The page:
March 2012

The following is a short extract from the House of Commons Report entitled BEES AND THEIR PROBLEMS last updated 18 November 2011. Neonicotinoids are a relatively recent type of insecticides used on crops.

“Information from standard tests and field studies, as well as incident reports involving other neonicotinoid insecticides, suggest the potential for long term toxic risk to honey bees and other beneficial insects.”

Alarm bells should be ringing by now. Neonicotinoids are a group of relatively new compounds that mimic the insect-killing properties of nicotine. They are neurotoxins, attacking the central nervous system of the invertebrates. They are systemic, which means that they get taken into every part of the plant, including the pollen and nectar.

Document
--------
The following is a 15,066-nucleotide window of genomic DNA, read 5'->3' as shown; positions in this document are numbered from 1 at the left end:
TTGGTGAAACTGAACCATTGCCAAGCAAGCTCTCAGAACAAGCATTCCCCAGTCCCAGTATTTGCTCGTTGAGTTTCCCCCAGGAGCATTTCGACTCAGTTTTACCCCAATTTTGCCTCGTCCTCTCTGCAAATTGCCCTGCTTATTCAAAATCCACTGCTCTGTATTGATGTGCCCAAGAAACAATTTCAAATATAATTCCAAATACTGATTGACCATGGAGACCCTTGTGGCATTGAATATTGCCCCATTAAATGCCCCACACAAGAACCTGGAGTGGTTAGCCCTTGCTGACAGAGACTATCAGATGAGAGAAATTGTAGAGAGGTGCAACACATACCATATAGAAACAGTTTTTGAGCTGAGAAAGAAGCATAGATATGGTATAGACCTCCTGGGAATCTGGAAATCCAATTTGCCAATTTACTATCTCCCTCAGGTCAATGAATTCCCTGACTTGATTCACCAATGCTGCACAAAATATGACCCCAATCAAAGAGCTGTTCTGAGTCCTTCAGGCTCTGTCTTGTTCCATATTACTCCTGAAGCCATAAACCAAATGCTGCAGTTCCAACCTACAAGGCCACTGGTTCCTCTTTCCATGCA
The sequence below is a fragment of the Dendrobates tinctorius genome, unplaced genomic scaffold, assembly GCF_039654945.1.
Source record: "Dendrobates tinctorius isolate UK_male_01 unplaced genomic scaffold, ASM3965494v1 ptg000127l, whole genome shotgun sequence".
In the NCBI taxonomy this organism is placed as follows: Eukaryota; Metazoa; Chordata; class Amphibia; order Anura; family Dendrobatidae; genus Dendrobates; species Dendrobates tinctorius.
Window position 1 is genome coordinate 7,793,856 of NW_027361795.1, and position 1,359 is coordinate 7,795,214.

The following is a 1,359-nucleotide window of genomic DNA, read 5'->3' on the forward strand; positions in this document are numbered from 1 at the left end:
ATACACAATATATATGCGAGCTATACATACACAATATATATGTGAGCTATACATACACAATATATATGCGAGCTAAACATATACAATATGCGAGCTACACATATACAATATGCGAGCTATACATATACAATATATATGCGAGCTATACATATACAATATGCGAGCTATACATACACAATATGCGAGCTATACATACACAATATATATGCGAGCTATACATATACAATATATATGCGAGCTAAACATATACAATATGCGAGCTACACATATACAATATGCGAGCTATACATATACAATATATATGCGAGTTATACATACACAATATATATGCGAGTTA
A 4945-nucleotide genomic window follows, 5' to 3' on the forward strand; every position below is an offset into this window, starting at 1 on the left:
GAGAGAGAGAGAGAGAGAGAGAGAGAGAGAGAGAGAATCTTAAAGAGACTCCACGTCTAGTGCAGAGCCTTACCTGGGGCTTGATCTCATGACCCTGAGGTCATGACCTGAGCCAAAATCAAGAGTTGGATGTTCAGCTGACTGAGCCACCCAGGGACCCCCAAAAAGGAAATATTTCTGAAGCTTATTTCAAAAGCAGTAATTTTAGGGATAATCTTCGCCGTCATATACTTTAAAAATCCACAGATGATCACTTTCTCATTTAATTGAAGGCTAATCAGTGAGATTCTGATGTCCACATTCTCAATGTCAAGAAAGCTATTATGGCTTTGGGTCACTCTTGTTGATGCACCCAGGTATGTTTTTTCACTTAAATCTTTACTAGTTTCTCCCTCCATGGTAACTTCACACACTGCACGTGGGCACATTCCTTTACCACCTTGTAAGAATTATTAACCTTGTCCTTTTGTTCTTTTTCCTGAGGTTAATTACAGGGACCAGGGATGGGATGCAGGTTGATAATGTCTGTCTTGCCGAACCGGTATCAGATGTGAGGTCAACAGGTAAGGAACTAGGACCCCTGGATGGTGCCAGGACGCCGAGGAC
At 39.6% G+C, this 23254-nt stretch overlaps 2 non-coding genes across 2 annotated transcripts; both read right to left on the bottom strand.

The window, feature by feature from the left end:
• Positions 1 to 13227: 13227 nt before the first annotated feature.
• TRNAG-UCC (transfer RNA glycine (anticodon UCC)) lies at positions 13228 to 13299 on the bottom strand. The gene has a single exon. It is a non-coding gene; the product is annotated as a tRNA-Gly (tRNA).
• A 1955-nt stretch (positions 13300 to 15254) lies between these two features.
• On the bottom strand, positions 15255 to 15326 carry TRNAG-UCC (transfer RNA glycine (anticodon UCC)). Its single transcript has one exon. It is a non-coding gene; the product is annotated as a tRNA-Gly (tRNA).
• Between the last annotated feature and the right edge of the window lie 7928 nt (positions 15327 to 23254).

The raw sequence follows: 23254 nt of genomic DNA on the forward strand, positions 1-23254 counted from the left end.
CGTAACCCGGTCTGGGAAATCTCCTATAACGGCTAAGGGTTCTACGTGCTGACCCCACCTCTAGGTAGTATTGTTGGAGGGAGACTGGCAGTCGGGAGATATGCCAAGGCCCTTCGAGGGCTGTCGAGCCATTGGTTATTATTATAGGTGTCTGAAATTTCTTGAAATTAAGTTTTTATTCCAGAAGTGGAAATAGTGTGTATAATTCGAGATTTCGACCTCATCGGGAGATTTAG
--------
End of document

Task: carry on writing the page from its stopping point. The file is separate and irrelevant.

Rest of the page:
In turn, that means that bees and other pollinating insects can absorb them and carry them back to their nests or hives.

In 2008, total neonicotinoid use in Britain involved more than 2.5 million acres – some quarter of the arable cropland in this country – and they are big earners for the chemical companies that produce them.


If you have time, this is well worth reading:

Is the future of bees in the hands of the pesticide lobby?

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